Attachment is defined as the emotional bond between two people. It is the foundation and heart of healthy child development and lays the groundwork for future success in relationships. An attachment can be secure. Meaning that trust is established in the sense a child/infant knows that the parent/caregiver will be emotionally and physically available to them when needed. An insecure attachment can occur as well. An insecure attachment may form when the infant/child has a need that goes unmet by the parent/caregiver for a long period of time, repeatedly or through neglect, physical/emotional abuse or parental depression.
Attachments are formed by being responsive to the infant/child’s needs and when demands are met correctly and consistently in a loving way. For an infant their world for the first several months is about a foot to 18 inches (from about your elbow to your face when holding a baby). For example, when feeding an infant, making eye contact, talking to them, smiling, touching, etc., helps build the bond between child and caregiver, strengthening attachment. As they get older spending quality time, playing games, even setting a good routine and appropriate discipline can help the child attach securely.
There are influences that can interfere with attachment such as the infants’ temperament. Sometimes a baby can be challenging when they cry for hours despite the parent’s best effort to soothe the baby. a parent may feel like something is wrong with their baby, that their baby “hates them” or that they are “bad parents” because if they are good parents they would know what is wrong and how to fix it. But, sometimes babies just cry (see The Period of PURPLE Crying for further information on normal infant crying). This can be overwhelming especially if the caregiver is tired, feels helpless or even angry at the constant demand of their baby. If the infant is hard to soothe, cries frequently, for long periods of time a secure attachment may be difficult to develop due to the stress and frustration of the relationship.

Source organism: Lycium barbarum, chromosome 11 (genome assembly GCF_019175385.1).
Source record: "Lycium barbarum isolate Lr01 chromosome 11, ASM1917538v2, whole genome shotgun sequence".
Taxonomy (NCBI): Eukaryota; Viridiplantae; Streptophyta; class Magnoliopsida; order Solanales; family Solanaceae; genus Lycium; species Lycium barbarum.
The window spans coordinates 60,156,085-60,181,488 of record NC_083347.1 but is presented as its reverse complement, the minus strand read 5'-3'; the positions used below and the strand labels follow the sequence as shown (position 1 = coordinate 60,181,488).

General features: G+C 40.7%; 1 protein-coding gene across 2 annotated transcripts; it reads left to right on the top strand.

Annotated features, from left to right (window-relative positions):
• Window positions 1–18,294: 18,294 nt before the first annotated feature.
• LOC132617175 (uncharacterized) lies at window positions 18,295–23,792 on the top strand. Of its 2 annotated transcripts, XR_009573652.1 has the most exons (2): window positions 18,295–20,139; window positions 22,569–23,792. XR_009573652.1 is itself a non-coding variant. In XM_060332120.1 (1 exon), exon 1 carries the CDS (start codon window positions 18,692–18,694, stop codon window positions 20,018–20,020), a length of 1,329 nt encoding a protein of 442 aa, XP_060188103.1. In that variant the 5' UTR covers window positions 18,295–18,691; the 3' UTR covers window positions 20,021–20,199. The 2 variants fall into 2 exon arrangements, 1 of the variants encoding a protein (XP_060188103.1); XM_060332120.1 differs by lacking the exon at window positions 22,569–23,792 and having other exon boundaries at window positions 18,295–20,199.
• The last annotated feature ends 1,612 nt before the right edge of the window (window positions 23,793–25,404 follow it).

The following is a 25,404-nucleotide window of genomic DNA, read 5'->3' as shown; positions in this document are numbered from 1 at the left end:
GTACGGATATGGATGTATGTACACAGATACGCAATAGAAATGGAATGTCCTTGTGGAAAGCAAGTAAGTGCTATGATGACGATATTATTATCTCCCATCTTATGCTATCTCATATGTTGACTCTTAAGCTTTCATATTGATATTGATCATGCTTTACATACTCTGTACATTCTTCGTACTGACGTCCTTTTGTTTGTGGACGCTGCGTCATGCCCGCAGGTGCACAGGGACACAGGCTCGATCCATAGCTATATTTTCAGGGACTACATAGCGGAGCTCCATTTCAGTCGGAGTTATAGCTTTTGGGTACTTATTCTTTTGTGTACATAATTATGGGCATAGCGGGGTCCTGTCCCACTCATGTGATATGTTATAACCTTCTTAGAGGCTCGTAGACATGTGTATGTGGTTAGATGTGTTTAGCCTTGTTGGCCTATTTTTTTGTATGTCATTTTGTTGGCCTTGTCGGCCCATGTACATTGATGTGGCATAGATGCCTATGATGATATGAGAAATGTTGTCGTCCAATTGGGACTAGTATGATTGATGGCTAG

Also, a parent/caregiver that may be depressed will not be as emotionally available to the infant/child. When a parent/caregiver is depressed the interactions may be less frequent or more negative in the interaction. The more severe the depression the more likely an insecure attachment will develop. If a baby has health problems at birth, or spends time in the NICU, there is a higher risk for an insecure attachment to develop.
Above are factors that can influence and interfere with attachment and if an insecure attachment does happen, it does not mean that a more secure attachment can’t replace the insecure one. It will take time, and consistency in being emotionally and physically responsive to the child’s needs.
So, why is attachment so important? A secure attachment is the foundation for learning and for healthy, long lasting relationships in the future. Having a secure attachment or “safe base” allows children to explore their environments and relate to to others socially all while having a safe person to share in those experiences. A secure attachment may also reduce challenging behaviors and the risk for child abuse.
If you have questions or concerns about bonding with your child, depression, depressed like feelings, stress/frustration with a crying baby please call Karen Harvey at 918-699-0547 for further information.